• Under the box, fill in the exact name of your Principal or Enrolled Tribal Government (Federally Recognized Tribe) in the space provided.
  • If you need more room, continue writing around that space, the Census will include up to a certain amount of writing around the spaces.
  • The Census will NOT invalidate your form for listing the actual name of your Federally Recognized Tribe as your Principal or Enrolled Tribe.
  • There is misinformation floating around that forms will be invalidated if the actual names of the Tribes are written in – this is absolutely NOT TRUE.
  • According to the Census, the race question is based on self-identification, so anything you put in will be counted.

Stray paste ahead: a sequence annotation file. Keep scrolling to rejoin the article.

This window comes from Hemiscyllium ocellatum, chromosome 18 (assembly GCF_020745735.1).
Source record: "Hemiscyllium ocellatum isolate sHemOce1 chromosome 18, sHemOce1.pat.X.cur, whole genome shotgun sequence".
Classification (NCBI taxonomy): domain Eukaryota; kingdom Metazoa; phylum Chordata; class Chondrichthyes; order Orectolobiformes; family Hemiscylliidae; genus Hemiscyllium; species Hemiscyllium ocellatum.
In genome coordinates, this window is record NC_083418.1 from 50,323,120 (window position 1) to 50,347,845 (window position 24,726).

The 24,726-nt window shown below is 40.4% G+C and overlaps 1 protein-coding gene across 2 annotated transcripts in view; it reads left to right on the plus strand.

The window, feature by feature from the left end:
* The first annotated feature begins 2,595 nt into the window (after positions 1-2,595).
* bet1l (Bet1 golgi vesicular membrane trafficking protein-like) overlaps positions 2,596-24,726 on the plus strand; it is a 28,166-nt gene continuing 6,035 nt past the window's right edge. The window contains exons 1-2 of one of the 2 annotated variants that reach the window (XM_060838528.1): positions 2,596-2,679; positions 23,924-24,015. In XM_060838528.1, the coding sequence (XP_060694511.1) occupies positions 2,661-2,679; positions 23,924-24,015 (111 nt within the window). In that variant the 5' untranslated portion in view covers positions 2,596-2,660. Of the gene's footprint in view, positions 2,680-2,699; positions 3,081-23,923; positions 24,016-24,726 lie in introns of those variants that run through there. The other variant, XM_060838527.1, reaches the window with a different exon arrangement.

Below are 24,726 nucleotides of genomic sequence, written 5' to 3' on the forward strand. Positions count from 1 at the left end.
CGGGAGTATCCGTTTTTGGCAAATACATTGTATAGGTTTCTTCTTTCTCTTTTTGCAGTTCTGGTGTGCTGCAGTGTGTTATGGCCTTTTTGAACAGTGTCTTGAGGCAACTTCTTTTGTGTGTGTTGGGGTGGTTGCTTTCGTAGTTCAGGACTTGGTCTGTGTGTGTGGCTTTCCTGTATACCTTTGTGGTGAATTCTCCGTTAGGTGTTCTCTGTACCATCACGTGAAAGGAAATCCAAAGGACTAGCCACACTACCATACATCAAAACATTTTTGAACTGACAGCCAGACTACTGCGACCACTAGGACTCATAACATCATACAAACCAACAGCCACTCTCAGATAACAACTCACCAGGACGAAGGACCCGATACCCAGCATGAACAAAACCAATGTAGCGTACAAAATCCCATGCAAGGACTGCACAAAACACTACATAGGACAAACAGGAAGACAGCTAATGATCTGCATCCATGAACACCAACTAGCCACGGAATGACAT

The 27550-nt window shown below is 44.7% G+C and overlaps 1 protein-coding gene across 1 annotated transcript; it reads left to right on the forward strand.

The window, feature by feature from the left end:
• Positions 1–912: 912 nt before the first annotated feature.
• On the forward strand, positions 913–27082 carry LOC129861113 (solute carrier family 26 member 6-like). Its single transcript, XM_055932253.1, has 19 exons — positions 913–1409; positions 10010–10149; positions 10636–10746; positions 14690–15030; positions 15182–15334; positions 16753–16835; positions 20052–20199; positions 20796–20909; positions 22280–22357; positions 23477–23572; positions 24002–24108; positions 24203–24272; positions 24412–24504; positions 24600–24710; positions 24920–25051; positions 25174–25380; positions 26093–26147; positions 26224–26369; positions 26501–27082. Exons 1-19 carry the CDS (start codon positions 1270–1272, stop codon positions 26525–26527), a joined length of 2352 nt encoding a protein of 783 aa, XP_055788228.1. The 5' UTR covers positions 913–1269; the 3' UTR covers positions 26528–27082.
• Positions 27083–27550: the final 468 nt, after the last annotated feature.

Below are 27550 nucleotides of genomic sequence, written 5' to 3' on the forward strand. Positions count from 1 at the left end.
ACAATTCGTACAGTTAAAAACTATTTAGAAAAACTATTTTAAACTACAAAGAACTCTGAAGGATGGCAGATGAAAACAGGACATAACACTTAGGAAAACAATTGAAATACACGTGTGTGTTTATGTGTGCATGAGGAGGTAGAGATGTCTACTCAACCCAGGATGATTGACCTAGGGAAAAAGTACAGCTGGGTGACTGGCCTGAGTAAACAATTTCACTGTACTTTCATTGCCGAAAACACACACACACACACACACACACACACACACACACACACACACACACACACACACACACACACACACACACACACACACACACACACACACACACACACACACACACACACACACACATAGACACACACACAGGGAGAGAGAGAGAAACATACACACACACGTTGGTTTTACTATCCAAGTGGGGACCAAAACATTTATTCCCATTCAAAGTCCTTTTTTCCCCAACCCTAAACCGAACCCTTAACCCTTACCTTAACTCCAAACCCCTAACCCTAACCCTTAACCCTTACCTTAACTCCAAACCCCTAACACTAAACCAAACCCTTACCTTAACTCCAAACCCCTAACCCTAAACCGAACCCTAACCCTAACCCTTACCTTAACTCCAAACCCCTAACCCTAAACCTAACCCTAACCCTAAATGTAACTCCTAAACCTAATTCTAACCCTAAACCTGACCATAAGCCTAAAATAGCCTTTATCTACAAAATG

This is about a person’s individual decision to identify themselves as being a Tribal member of a certain Tribe.

  • It just means this is how that person identifies or is connected to.
  • It may not mean they are actually enrolled in the Tribe as only the Tribe can make this determination and the Census will not ask for proof of Tribal enrollment.

Due to the complicated situation we have in Alaska, the broader cultural affiliation (Alutiiq/Yup’ik/etc.) may be all that a person knows; this response will not be invalidated by the Census either. Again, it is about self-identification.